I have previously shown how to construct a Q-Q plot from first principles. If you want to create a probability plot, you first create a Q-Q plot but then use the QUANTILE function to find the quantiles that correspond to the probabilities that you want to display on the axis. For example, the following SAS/IML statements print the quantiles for a set of typical probabilities:

proc iml;
p = {0.001 0.01 0.05 0.10 0.25 0.5 0.75 0.9 0.95 0.99 0.999};
qntl = quantile("Normal", p);         /* compute tick locations */
print (qntl // 100*p)[r={"Quantiles" "Percentiles"} F=Best4.];
quit;
Standard normal quantiles and the associated probabilities

You can use the VALUES= and VALUESDISPLAY= options on the XAXIS statement in PROC SGPLOT to display the probability values at the locations of the corresponding quantiles. The following DATA step creates the coordinates for a Q-Q plot but uses the previous table of quantile values to specify the values and labels on the X axis. This can be useful, for example, if you want to customize the probability plot. For example, the following call sets the colors and symbols of the markers, adds a legend, and sets the labels for the axes.

proc sort data=Trans; by Thick; run;
 
data ProbPlot;
set Trans nobs=nobs;
y = Thick;                           /* for convenience, call variable Y */
v = (_N_ - 0.375) / (nobs + 0.25);   /* Blom (1958) */
q = quantile("Normal", v);           
run;
 
title "Custom Probability Plot";
proc sgplot data=ProbPlot;
scatter x=q y=y;
yaxis grid label="Plating Thickness (mils)";
xaxis values=(-3.1 -2.3 -1.6 -1.3 -.67 0.00 0.67 1.28 1.64 2.33 3.09)
      valuesdisplay=('0.1' '1' '5' '10' '25' '50' '75' '90' '95' '99' '99.9')
      grid label="Normal Percentiles" fitpolicy=none;
run;
A custom probability plot in SAS

The VALUES= and VALUESDISPLAY= options are very useful. I use them regularly to customize the location of tick marks and the values that are displayed at each tick.

In summary, you can use the QQPLOT statement (with the PCTLAXIS option) or the PROBPLOT statement in PROC UNIVARIATE to create a probability plot. A probability plot is essentially the same as a Q-Q plot except that the X axis displays the percentiles of a model distribution instead of quantiles. If you want additional customization (or want to examine a model that is not supported by PROC UNIVARIATE), then you can create the Q-Q plot manually. You can use the VALUES= and VALUESDISPLAY= options on the XAXIS statement in PROC SGPLOT to display the percentiles of the model distribution. For more about how to interpret a probability plot (especially for a non-normal reference distribution), see the PROC UNIVARIATE documentation.

The post Create a probability plot in SAS appeared first on The DO Loop.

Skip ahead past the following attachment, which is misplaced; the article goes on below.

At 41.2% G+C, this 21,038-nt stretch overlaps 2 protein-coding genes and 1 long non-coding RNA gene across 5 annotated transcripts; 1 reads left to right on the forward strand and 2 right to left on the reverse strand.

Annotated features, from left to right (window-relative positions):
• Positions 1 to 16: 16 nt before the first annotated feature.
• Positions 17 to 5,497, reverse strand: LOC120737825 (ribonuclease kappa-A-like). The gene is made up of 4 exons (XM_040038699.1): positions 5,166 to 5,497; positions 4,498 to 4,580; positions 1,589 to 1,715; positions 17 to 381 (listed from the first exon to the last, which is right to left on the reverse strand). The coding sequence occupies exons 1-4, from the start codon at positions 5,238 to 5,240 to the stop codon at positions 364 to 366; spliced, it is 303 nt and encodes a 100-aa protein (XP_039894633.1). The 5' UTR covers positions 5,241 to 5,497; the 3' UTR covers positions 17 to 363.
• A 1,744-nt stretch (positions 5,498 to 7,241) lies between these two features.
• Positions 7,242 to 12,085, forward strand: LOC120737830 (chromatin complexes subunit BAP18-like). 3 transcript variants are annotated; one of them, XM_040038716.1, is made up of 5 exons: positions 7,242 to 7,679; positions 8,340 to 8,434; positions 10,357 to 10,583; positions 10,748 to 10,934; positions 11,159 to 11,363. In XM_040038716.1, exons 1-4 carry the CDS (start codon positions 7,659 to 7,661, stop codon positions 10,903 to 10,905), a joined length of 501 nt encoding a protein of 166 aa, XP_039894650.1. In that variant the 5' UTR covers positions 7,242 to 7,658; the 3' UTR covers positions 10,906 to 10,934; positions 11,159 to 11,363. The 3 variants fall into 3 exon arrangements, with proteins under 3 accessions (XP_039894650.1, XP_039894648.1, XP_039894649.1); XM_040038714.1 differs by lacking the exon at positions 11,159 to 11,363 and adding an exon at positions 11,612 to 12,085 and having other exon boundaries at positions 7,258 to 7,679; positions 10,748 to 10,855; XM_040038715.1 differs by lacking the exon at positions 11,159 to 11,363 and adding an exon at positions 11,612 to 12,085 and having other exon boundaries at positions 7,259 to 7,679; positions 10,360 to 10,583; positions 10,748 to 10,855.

12月 122018
 

This article describes best practices and techniques that every data analyst should know before bootstrapping in SAS. The bootstrap method is a powerful statistical technique, but it can be a challenge to implement it efficiently. An inefficient bootstrap program can take hours to run, whereas a well-written program can give you an answer in an instant. If you prefer "instants" to "hours," this article is for you! I’ve compiled dozens of resources that explain how to compute bootstrap statistics in SAS.

Overview: What is the bootstrap method?

Recall that a bootstrap analysis enables you to investigate the sampling variability of a statistic without making any distributional assumptions about the population. For example, if you compute the skewness of a univariate sample, you get an estimate for the skewness of the population. You might want to know the range of skewness values that you might observe from a second sample (of the same size) from the population. If the range is large, the original estimate is imprecise. If the range is small, the original estimate is precise. Bootstrapping enables you to estimate the range by using only the observed data.

In general, the basic bootstrap method consists of four steps:

  1. Compute a statistic for the original data.
  2. Use the DATA step or PROC SURVEYSELECT to resample (with replacement) B times from the data. The resampling process should respect the null hypothesis or reflect the original sampling scheme. For efficiency, you should put all B random bootstrap samples into a single data set.
  3. Use BY-group processing to compute the statistic of interest on each bootstrap sample. The BY-group approach is much faster than using macro loops. The union of the statistic is the bootstrap distribution, which approximates the sampling distribution of the statistic under the null hypothesis. Don't forget to turn off ODS when you run BY-group processing!